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2016 LEAP Breakfast

On June 16th, the National Law Center on Homelessness & Poverty held its LEAP (Lawyers Executive Advisory Partners) Breakfast at the Bank of America in Washington D.C. The LEAP Program includes attorneys from corporate legal departments and law firms who provide pro-bono services, instrumental to the Law Center’s mission to prevent and end homelessness.
Speakers included Helen Kanovsky, General Counsel, United States Department of Housing and Urban Development; Law Center Executive Director, Maria Foscarinis; Bruce Rosenblum, Managing Director at the Carlyle Group and Corporate Advisor to LEAP; Larry Chattoo, Assistant General Counsel at Bank of America; and Peter Thomas LEAP Chair and Managing Partner at Simpson Thacher LLP’s Washington D.C. office.
Speakers shared about their pro bono projects instrumental to the Law Center’s mission to prevent and end homelessness. They also addressed the importance of fighting the criminalization of homelessness on a local and national level and the tremendous impact pro-bono efforts can have on communities across the country. Visit www.nlchp.org/leap to learn more about pro bono opportunities with the Law Center.
 IMG_4104 IMG_4206IMG_4181IMG_4226IMG_4224IMG_4198IMG_4097IMG_4099IMG_4102IMG_4093IMG_4087IMG_4072Photos by Janelle Fernandez
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This Week’s Timely Reminder from Pope Francis

This week, Pope Francis has been in Washington, D.C. – at the White House, Capitol Hill, the Basilica, and a homeless shelter. This pope, a massively popular cultural star and hero to many, has touched a nerve in his approach to poverty. At a time when Los Angeles, CA and Portland, OR are declaring that their homelessness constitutes a “state of emergency,” his message is especially timely.

Pope Francis both speaks and lives in a way that honors the poor, that lifts up their humanity and their dignity through respect.  This approach, of respecting and restoring the humanity and dignity of the world’s least fortunate, is refreshing and in many ways antithetical to the louder cultural forces that tell us to blame, punish, and dehumanize those who are suffering.

In his speech at the White House and his speech before a joint session of Congress, the Pope pointed again and again to the needs of the poor and our national obligation to do something about them.  He called out to Abraham Lincoln, Martin Luther King, Dorothy Day and Thomas Merton, four Americans whose impact on this country came from their service and dedication, their humility and respect for those with the least. He has said in the past “the dignity of each human person and the pursuit of the common good are concerns which ought to shape all economic policies”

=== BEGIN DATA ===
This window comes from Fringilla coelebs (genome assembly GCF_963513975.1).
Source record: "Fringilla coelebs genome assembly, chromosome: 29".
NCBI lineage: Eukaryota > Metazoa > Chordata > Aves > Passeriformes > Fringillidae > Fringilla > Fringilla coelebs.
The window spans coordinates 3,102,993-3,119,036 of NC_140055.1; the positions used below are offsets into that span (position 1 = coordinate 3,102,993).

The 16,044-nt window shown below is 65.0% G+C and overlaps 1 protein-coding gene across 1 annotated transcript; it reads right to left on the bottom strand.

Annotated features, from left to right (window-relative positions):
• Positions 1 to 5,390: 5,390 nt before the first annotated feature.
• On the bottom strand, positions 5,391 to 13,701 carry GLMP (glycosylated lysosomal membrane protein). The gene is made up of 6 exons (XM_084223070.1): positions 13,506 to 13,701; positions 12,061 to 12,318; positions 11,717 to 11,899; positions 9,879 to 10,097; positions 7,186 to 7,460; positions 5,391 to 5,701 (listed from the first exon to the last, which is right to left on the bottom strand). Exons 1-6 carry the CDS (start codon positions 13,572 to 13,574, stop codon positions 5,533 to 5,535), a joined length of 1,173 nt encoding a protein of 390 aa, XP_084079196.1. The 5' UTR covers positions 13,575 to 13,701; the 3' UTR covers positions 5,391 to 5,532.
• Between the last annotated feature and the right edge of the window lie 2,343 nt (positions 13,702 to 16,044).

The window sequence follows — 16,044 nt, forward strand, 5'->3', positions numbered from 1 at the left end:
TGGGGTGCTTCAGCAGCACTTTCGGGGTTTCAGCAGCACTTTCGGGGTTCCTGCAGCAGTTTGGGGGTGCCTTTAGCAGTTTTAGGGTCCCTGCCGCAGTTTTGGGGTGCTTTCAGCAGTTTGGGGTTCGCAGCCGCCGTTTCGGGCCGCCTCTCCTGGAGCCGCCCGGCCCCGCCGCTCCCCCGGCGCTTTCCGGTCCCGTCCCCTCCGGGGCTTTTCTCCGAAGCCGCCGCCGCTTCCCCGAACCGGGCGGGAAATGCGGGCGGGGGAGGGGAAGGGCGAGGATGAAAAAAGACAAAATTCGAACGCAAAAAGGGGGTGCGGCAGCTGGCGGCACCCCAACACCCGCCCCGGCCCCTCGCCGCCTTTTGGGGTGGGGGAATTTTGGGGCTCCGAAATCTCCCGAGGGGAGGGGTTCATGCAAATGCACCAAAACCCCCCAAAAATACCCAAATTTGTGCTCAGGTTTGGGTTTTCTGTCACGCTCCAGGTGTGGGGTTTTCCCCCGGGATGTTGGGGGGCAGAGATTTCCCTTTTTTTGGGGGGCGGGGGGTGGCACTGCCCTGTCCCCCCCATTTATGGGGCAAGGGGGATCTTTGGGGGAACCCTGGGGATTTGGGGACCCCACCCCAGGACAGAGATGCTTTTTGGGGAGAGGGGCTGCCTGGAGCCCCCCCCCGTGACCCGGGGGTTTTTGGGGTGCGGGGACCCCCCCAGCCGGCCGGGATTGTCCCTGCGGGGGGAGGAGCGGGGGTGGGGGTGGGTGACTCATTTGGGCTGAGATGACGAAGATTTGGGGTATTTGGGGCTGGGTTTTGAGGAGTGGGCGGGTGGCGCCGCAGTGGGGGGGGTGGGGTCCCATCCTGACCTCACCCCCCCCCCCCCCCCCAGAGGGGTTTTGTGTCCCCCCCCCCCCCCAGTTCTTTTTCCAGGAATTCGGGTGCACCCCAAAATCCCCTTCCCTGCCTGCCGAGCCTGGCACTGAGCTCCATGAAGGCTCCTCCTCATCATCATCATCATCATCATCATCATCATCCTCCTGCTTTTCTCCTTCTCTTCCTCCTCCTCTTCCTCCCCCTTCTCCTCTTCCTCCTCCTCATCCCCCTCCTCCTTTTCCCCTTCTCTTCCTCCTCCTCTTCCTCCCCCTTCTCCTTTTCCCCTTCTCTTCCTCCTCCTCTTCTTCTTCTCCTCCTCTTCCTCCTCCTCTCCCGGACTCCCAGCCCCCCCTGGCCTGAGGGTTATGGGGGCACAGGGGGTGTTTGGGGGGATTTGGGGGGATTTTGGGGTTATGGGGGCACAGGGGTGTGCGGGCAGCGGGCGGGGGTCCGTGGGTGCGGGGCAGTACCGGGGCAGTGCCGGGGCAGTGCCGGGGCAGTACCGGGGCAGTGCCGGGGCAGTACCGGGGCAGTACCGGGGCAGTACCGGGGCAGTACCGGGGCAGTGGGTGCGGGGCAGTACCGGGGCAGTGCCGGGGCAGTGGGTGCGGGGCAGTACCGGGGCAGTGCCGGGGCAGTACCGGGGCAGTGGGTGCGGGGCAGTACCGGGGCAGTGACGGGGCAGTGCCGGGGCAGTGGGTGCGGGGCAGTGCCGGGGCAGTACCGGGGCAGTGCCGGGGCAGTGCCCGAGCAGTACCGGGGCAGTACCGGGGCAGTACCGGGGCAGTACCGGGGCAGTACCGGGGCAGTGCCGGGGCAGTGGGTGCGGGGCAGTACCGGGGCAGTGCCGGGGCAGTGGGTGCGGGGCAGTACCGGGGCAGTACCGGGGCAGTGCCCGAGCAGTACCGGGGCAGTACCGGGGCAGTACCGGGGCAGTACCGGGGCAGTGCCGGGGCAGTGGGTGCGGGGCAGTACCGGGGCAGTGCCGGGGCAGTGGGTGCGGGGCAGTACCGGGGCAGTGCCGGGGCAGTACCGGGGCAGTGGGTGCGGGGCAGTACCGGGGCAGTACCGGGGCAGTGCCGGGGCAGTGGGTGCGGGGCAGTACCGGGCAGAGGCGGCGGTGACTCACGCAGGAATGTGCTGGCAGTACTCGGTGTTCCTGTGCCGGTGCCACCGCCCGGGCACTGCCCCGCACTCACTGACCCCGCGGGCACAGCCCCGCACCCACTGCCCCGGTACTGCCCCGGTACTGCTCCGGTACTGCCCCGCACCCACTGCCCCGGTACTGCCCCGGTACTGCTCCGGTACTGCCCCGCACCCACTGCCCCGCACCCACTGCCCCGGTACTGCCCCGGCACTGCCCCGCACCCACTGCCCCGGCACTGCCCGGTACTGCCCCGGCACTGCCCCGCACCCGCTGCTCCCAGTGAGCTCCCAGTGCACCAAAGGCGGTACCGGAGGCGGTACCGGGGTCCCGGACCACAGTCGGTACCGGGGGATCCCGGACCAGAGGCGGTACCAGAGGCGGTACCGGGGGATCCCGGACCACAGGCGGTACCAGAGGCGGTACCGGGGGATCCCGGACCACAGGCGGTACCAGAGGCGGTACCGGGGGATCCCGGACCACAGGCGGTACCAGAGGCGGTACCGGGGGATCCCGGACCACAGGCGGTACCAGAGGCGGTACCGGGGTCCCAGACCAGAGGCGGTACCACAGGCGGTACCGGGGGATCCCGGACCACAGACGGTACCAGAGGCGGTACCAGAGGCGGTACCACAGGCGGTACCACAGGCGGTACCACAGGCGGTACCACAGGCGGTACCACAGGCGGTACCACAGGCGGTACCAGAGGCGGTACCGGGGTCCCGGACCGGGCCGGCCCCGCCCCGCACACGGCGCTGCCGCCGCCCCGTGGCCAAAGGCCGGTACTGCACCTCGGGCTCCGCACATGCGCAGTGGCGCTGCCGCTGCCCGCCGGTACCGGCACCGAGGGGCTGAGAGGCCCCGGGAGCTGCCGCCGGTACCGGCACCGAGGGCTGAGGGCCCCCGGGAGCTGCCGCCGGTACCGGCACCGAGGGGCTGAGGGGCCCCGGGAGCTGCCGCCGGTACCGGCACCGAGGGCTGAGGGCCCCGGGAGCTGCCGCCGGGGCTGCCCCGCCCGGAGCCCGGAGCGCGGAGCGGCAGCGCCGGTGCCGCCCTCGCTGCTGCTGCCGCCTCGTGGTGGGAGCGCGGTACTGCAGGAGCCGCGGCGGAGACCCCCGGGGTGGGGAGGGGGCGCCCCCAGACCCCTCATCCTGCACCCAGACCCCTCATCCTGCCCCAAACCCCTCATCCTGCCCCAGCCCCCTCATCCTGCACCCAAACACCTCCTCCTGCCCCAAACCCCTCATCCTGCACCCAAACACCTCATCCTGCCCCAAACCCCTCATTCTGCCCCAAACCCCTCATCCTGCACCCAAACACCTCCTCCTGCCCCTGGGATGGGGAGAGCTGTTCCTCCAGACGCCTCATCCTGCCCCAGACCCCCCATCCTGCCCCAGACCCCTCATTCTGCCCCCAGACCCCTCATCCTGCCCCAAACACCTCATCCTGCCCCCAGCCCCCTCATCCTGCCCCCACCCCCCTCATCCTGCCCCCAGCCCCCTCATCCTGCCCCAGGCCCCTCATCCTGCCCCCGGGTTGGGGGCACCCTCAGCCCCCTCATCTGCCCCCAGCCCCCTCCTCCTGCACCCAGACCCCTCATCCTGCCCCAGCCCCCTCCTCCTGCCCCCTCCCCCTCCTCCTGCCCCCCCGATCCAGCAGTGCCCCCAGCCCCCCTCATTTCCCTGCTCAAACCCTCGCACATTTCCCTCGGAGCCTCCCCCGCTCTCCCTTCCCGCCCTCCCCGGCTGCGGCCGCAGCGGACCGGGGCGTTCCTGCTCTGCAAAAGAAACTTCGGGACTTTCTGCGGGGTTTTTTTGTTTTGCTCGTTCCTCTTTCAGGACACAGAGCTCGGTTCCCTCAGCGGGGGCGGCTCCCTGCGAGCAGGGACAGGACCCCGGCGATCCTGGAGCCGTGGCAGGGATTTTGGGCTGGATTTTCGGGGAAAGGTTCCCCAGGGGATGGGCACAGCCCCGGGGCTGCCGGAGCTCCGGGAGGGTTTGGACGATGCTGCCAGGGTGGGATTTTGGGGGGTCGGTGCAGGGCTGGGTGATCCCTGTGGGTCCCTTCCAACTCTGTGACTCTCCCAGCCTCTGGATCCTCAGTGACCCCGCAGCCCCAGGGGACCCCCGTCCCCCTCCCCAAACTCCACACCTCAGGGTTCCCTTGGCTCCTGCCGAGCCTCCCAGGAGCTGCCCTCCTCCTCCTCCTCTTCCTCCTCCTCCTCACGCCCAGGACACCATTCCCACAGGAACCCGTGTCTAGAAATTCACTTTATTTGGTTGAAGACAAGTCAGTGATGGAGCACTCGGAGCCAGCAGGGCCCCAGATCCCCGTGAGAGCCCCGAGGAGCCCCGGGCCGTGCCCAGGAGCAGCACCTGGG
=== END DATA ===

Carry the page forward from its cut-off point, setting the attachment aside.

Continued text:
And his deeds have matched these words.  Thursday, the pope left Capitol Hill to spend his lunchtime with DC residents experiencing homelessness. Just before lunch he said, “we can find no social or moral justification, no justification whatsoever, for lack of housing,” as he reminded everyone that Jesus entered the world as a homeless person.

We do not end homelessness by blaming or punishing those who are experiencing it. But we also do not end homelessness by bestowing meager benefits while looking down judgmentally on those who seek help. We end homelessness when we recognize the inherent dignity and humanity of each person and we change our policies to reflect that. This approach is a human rights approach and stems from universal human rights in international law that call for a right to housing.

In fact, the United States Conference of Catholic Bishops has come out strongly in support of the human right to housing.

The Catholic bishops believe decent, safe, and affordable housing is a human right. Catholic teaching supports the right to private property, but recognizes that communities and the government have an obligation to ensure the housing needs of all are met, especially poor and vulnerable people and their families. At a time of rising homelessness and when many workers’ wages are stagnant and living expenses are rising, it is important to ensure housing security.

If we can learn one thing about the Pope’s ability to inspire and capture attention, it should be this: he lives and acts the fundamental idea that every human being has inherent dignity and humanity and that every community has responsibilities to respect and uphold that humanity. We need to change our approach to poverty and homelessness.

We need to start with respect for the dignity and humanity of all, add policies that embody that respect, and move toward a human right to housing.

 

Find this post on the Huffington Post Blog.

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The 2015 National Forum on the Human Right to Housing

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Wednesday, June 24 and Thursday, June 25 marked the Law Center’s two-day National Forum on the Human Right to Housing, hosted by the Microsoft Innovation & Policy Center in Washington, D.C. The event gathered organizers, attorneys and legal service providers, funders, federal agencies, and advocates at the local, state, and national levels to strategize coordinated approaches to opposing the criminalization of homelessness and work towards a common goal of a justiciable human right to housing.